Windbreaks in the United States: A systematic review of producer-reported benefits, challenges, management activities and drivers of adoption
A review on the benefits, challenges, management activities and drivers of hedgerow adoption in the United States
Windbreaks are an agroforestry practice used to provide simultaneous economic, environmental and social benefits that occur when trees are deliberately integrated into an agroecosystem. To date, no systematic review has been conducted on windbreak adoption in the U.S., which is needed to assess whether broader trends exist that may affect future research, extension delivery and policy development. This synthesis covers windbreak adoption studies in the U.S. from the earliest identified study in 1949 through 2020. A key finding from this synthesis is that producers use windbreaks on agricultural lands mostly for indirect economic benefits (soil erosion control, livestock protection, wind protection and snow control). This is followed by direct agricultural benefits (increased crop and livestock production) and intrinsic values (aesthetics and wildlife habitat). Direct economic benefits from forestry (timber and non-timber forest products) were often ranked last, despite most producers utilizing their windbreak trees for some economic gain. Windbreak satisfaction was also found to be high among U.S. producers (72-99%), with the beneficial functions varying by windbreak type (field, livestock, and farmstead). The main drivers causing producers to remove windbreaks were poor condition, age, and conflict with farming practices, while the primary reasons for non-adoption of windbreaks were lack of land and windbreak upkeep. Key information gaps needing further investigation include a greater understanding of producer-reported challenges and management activities associated with windbreak planting and maintenance, identifying and monetizing windbreak systems capable of producing marketable products, and valuation of ecosystem services provided by windbreaks over space and time and the potential for developing those markets.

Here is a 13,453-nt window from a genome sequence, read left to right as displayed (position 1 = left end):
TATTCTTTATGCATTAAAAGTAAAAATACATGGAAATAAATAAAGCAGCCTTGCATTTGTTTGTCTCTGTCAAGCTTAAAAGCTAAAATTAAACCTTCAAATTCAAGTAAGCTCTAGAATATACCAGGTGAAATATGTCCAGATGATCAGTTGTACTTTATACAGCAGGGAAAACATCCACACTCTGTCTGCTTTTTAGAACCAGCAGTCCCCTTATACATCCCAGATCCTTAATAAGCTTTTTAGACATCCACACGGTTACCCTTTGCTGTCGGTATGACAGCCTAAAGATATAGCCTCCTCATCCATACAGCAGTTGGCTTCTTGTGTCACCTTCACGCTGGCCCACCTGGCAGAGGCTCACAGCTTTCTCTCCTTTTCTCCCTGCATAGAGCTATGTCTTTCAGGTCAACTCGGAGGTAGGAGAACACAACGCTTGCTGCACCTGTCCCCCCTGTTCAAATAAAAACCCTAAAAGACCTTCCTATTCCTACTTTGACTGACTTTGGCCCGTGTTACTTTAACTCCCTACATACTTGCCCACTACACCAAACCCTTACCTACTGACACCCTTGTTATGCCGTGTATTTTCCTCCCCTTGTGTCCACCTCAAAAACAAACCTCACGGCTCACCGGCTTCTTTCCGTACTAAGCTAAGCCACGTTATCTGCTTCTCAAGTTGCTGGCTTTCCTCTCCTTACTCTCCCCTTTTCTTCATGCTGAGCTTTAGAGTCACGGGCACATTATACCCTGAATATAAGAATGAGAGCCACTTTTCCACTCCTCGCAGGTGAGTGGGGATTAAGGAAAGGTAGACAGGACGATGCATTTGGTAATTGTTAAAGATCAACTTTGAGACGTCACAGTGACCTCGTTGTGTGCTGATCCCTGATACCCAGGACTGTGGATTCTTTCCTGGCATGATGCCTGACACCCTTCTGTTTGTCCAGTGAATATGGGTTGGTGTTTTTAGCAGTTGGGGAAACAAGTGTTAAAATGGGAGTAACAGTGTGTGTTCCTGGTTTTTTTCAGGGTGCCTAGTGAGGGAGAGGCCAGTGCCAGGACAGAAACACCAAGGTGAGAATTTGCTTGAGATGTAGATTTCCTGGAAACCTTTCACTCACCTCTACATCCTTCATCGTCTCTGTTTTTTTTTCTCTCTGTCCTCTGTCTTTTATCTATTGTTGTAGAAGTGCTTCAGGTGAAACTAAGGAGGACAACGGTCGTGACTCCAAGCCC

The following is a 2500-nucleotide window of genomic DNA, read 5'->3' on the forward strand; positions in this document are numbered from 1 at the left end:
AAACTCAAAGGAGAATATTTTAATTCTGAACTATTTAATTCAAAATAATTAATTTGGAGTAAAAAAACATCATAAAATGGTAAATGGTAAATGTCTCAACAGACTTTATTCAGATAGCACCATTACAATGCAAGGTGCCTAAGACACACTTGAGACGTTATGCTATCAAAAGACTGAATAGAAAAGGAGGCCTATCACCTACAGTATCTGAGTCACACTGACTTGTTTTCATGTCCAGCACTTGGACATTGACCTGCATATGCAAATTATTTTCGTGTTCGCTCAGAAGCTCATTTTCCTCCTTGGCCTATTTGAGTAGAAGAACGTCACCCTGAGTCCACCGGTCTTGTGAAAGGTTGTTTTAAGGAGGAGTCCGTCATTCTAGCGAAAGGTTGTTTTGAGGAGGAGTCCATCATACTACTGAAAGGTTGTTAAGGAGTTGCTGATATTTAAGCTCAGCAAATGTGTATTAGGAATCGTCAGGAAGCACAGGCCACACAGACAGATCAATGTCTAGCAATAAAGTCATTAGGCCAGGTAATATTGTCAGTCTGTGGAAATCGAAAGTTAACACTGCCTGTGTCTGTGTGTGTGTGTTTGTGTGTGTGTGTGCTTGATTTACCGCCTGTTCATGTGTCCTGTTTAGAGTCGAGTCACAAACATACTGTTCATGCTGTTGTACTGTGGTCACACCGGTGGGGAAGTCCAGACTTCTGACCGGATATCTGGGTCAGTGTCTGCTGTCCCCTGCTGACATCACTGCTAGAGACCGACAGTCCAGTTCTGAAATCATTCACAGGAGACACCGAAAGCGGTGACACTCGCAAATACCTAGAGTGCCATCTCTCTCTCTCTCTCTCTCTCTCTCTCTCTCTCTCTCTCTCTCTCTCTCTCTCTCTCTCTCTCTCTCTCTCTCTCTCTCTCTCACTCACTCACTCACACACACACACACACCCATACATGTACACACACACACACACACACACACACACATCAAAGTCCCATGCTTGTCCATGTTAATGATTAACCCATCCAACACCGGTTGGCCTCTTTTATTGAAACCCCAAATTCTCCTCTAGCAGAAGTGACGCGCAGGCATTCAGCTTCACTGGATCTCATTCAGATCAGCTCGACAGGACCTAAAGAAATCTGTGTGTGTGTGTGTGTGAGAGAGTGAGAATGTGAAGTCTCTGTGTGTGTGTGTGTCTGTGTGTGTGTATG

Author(s): M.M.Smith, G. Bentrup, T. Kellerman, K. MacFarland
Publisher: Agricultural Systems
Platform: Agricultural Systems
Journal: Agricultural Systems